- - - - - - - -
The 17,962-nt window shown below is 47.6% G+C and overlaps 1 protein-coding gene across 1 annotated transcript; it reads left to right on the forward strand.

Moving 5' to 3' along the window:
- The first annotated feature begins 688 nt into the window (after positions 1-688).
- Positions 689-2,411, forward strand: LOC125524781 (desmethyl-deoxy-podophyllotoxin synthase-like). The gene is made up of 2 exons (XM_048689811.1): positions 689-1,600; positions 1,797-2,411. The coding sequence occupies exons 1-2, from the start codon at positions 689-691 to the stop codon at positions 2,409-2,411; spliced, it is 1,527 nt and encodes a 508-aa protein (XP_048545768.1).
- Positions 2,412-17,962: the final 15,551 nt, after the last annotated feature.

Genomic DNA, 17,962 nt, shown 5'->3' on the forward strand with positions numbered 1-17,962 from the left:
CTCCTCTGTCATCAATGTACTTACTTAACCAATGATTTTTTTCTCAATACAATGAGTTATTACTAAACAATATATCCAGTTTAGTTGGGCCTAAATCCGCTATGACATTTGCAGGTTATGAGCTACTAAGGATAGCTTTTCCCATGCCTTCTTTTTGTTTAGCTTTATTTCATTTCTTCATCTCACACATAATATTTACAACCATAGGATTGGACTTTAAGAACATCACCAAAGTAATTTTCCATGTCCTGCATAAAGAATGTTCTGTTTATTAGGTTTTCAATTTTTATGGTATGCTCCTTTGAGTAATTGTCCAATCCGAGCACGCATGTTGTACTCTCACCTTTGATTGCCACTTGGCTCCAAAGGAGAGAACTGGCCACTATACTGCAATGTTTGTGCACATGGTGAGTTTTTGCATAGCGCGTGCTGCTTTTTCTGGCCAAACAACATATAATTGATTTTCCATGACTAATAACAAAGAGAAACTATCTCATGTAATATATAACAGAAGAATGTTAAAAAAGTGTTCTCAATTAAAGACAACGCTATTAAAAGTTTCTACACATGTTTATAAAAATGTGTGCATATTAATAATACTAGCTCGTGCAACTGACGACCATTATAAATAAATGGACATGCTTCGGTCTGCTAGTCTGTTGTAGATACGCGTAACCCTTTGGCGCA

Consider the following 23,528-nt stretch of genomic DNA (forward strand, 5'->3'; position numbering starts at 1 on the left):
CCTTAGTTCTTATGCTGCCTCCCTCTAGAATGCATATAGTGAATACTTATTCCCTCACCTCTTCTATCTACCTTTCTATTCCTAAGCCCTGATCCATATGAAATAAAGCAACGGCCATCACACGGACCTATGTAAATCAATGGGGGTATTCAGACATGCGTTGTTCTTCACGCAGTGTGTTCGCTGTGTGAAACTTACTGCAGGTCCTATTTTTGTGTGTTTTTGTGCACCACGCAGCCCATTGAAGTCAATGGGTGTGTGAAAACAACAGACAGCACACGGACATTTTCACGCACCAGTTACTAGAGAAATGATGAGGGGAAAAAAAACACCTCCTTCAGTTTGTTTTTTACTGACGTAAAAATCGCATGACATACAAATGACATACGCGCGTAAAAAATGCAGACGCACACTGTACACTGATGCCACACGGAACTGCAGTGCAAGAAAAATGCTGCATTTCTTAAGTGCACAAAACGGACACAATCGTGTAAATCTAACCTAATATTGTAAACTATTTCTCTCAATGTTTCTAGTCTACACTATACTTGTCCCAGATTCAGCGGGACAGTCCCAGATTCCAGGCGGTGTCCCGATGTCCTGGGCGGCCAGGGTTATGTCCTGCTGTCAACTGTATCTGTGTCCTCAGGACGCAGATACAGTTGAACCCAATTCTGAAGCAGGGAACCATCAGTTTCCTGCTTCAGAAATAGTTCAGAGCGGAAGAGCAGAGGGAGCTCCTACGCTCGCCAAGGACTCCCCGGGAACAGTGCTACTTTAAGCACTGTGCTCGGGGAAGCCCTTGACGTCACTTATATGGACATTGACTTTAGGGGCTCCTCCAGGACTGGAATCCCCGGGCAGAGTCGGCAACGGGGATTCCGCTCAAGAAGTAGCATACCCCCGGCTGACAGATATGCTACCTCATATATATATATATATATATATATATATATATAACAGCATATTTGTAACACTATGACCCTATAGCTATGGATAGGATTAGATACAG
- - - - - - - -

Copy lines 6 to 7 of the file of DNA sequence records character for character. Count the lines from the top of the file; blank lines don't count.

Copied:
Genomic DNA, 17,962 nt, shown 5'->3' on the forward strand with positions numbered 1-17,962 from the left:
CTCCTCTGTCATCAATGTACTTACTTAACCAATGATTTTTTTCTCAATACAATGAGTTATTACTAAACAATATATCCAGTTTAGTTGGGCCTAAATCCGCTATGACATTTGCAGGTTATGAGCTACTAAGGATAGCTTTTCCCATGCCTTCTTTTTGTTTAGCTTTATTTCATTTCTTCATCTCACACATAATATTTACAACCATAGGATTGGACTTTAAGAACATCACCAAAGTAATTTTCCATGTCCTGCATAAAGAATGTTCTGTTTATTAGGTTTTCAATTTTTATGGTATGCTCCTTTGAGTAATTGTCCAATCCGAGCACGCATGTTGTACTCTCACCTTTGATTGCCACTTGGCTCCAAAGGAGAGAACTGGCCACTATACTGCAATGTTTGTGCACATGGTGAGTTTTTGCATAGCGCGTGCTGCTTTTTCTGGCCAAACAACATATAATTGATTTTCCATGACTAATAACAAAGAGAAACTATCTCATGTAATATATAACAGAAGAATGTTAAAAAAGTGTTCTCAATTAAAGACAACGCTATTAAAAGTTTCTACACATGTTTATAAAAATGTGTGCATATTAATAATACTAGCTCGTGCAACTGACGACCATTATAAATAAATGGACATGCTTCGGTCTGCTAGTCTGTTGTAGATACGCGTAACCCTTTGGCGCA